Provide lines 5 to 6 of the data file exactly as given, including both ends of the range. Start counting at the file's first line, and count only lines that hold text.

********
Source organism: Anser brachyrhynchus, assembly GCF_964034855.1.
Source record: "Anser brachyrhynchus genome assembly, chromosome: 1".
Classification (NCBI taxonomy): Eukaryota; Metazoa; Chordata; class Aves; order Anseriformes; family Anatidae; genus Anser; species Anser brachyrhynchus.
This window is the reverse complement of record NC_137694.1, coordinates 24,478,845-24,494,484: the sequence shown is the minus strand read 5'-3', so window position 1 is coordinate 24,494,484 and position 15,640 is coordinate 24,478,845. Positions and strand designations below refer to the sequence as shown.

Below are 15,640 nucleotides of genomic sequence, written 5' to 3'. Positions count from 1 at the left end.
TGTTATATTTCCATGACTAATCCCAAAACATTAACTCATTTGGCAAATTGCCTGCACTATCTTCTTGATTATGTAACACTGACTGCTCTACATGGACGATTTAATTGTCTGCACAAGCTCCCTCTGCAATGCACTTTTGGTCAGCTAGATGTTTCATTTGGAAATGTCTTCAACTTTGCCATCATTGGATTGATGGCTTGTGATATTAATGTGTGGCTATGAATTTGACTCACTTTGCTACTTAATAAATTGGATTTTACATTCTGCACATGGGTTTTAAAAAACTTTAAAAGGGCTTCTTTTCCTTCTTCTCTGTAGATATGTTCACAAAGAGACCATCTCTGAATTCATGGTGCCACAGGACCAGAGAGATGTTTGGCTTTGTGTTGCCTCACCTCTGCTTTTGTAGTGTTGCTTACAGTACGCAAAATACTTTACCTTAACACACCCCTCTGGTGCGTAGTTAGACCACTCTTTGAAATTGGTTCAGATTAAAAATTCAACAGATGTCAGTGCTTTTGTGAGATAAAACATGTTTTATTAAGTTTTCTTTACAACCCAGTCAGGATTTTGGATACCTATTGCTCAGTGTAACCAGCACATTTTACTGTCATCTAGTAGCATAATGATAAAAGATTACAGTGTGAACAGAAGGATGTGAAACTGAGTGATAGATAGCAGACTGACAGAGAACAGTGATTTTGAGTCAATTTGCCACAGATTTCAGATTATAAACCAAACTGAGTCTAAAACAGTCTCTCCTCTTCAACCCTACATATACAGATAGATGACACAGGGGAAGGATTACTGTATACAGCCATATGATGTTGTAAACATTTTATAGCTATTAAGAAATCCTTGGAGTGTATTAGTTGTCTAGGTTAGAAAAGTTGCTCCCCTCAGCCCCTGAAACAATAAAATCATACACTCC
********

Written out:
Below are 15,640 nucleotides of genomic sequence, written 5' to 3'. Positions count from 1 at the left end.
TGTTATATTTCCATGACTAATCCCAAAACATTAACTCATTTGGCAAATTGCCTGCACTATCTTCTTGATTATGTAACACTGACTGCTCTACATGGACGATTTAATTGTCTGCACAAGCTCCCTCTGCAATGCACTTTTGGTCAGCTAGATGTTTCATTTGGAAATGTCTTCAACTTTGCCATCATTGGATTGATGGCTTGTGATATTAATGTGTGGCTATGAATTTGACTCACTTTGCTACTTAATAAATTGGATTTTACATTCTGCACATGGGTTTTAAAAAACTTTAAAAGGGCTTCTTTTCCTTCTTCTCTGTAGATATGTTCACAAAGAGACCATCTCTGAATTCATGGTGCCACAGGACCAGAGAGATGTTTGGCTTTGTGTTGCCTCACCTCTGCTTTTGTAGTGTTGCTTACAGTACGCAAAATACTTTACCTTAACACACCCCTCTGGTGCGTAGTTAGACCACTCTTTGAAATTGGTTCAGATTAAAAATTCAACAGATGTCAGTGCTTTTGTGAGATAAAACATGTTTTATTAAGTTTTCTTTACAACCCAGTCAGGATTTTGGATACCTATTGCTCAGTGTAACCAGCACATTTTACTGTCATCTAGTAGCATAATGATAAAAGATTACAGTGTGAACAGAAGGATGTGAAACTGAGTGATAGATAGCAGACTGACAGAGAACAGTGATTTTGAGTCAATTTGCCACAGATTTCAGATTATAAACCAAACTGAGTCTAAAACAGTCTCTCCTCTTCAACCCTACATATACAGATAGATGACACAGGGGAAGGATTACTGTATACAGCCATATGATGTTGTAAACATTTTATAGCTATTAAGAAATCCTTGGAGTGTATTAGTTGTCTAGGTTAGAAAAGTTGCTCCCCTCAGCCCCTGAAACAATAAAATCATACACTCC